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Hong Kong says patients with COVID-19 Mu variant came from U.S., Colombia

Hong Kong says patients with COVID-19 Mu variant came from U.S., Colombia
Experts have said the Mu strain seems to be more resistant to vaccines and possibly more transmissible than other variants. Image courtesy CDC

Sept. 3 (UPI) -- Health authorities in Hong Kong said Friday that they have seen three new cases involving the Mu coronavirus variant -- a strain that experts say could possibly be more infectious and vaccine-resistant than Delta.

The island's Center for Health Protection announced the cases, which it said had infected three people from Colombia and the United States.

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The Mu variant -- which the World Health Organization has called a variant of interest -- has now been discovered in South American countries, the United States and Europe. It was first discovered in Colombia in January.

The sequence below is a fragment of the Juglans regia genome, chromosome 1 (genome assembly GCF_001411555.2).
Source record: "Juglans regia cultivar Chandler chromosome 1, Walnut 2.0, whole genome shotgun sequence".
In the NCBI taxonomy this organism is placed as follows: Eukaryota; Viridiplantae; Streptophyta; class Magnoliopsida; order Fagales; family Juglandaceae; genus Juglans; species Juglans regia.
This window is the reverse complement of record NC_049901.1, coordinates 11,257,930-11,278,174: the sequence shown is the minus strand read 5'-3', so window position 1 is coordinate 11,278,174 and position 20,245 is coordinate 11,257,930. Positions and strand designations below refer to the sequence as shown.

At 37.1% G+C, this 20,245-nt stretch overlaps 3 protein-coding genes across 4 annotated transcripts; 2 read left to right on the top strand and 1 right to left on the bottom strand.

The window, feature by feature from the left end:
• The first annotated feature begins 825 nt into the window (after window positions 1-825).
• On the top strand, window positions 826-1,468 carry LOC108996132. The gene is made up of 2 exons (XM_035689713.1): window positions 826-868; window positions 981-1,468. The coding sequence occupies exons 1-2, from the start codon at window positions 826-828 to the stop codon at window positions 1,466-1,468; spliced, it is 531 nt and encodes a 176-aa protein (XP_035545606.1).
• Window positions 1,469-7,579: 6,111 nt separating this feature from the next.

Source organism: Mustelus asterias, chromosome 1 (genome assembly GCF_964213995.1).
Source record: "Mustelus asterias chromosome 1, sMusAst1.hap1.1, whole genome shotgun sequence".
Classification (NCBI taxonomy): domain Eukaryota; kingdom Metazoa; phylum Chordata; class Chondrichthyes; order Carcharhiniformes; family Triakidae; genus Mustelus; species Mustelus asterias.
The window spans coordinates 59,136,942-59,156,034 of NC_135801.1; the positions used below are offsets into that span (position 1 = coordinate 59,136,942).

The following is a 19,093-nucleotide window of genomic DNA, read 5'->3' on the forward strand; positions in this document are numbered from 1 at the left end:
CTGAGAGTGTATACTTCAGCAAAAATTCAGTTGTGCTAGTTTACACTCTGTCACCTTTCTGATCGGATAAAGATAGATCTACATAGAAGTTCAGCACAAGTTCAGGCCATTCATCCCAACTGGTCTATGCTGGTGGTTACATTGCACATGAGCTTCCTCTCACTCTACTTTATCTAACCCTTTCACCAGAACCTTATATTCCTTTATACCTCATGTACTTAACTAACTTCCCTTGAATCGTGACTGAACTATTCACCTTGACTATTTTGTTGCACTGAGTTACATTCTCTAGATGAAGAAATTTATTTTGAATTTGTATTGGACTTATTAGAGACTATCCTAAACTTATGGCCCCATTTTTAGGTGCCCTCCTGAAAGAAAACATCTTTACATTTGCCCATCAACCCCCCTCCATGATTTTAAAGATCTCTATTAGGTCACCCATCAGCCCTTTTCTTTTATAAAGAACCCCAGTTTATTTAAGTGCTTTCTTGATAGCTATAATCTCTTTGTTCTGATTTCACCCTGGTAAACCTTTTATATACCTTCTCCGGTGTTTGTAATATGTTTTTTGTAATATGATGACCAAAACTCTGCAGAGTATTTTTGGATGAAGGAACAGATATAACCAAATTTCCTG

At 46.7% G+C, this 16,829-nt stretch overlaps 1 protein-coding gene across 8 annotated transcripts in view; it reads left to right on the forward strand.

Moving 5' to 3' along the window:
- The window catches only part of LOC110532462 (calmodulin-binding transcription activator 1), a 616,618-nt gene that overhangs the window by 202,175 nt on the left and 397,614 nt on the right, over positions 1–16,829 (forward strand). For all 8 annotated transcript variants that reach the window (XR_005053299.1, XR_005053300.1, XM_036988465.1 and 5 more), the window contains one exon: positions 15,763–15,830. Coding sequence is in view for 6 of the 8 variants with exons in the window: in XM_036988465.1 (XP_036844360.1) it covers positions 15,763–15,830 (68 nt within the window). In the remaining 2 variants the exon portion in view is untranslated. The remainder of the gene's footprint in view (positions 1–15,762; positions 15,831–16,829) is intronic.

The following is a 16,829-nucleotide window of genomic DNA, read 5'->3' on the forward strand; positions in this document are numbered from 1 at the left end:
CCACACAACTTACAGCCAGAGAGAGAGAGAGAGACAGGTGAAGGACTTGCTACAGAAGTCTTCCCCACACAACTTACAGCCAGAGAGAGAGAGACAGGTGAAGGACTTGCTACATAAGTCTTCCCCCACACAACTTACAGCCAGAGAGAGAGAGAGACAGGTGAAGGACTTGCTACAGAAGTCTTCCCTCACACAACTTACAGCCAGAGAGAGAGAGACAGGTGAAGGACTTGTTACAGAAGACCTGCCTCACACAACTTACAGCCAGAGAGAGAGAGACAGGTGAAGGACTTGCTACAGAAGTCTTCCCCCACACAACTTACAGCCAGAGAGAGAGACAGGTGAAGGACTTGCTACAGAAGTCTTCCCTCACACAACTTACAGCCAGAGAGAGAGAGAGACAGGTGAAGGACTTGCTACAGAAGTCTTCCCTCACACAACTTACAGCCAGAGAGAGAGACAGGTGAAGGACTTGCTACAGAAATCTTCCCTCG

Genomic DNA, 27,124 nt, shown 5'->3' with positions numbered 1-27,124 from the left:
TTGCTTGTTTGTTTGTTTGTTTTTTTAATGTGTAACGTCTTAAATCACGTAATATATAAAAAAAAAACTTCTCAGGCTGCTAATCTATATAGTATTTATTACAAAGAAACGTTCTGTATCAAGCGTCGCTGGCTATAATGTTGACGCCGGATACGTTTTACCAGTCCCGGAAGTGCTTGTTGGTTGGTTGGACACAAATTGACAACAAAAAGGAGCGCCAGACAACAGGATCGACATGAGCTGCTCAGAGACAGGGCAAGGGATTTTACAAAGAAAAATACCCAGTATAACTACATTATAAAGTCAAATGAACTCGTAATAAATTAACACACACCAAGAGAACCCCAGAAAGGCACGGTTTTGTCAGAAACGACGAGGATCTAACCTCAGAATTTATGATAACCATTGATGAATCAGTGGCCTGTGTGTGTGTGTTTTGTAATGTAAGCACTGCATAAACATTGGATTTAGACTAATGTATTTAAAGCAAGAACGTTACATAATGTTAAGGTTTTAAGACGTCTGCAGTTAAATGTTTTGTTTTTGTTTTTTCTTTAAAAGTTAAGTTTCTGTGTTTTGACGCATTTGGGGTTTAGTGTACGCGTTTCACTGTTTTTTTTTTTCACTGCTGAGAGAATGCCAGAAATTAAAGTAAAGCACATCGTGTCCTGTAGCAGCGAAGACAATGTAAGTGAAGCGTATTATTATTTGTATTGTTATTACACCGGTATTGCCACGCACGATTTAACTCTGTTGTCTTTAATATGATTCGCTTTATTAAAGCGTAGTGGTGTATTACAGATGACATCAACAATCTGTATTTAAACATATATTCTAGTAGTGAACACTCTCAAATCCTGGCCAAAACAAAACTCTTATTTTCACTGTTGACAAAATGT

"As of today it still represents a very small fraction of viruses from COVID-19 patients detected worldwide, it would appear to me that Delta definitely has an advantage as far as transmissibility is concerned," University of Hong Kong microbiologist Dr. Siddharth Sridhar told RTHK.

Among the three cases is a 26-year-old woman who traveled to Hong Kong from the United States, officials said.

Experts have said the Mu strain seems to be more resistant to vaccines and is possibly more contagious. Other coronavirus variants include Alpha, Beta, Gamma, and Delta.

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Officials say more than 55% of Hong Kong residents are fully vaccinated. Government figures show the Chinese territory has recorded about 12,000 cases to date.

The Delta coronavirus variant, which is more contagious than the original COVID-19 strain, has fueled a resurgence of cases and deaths worldwide.

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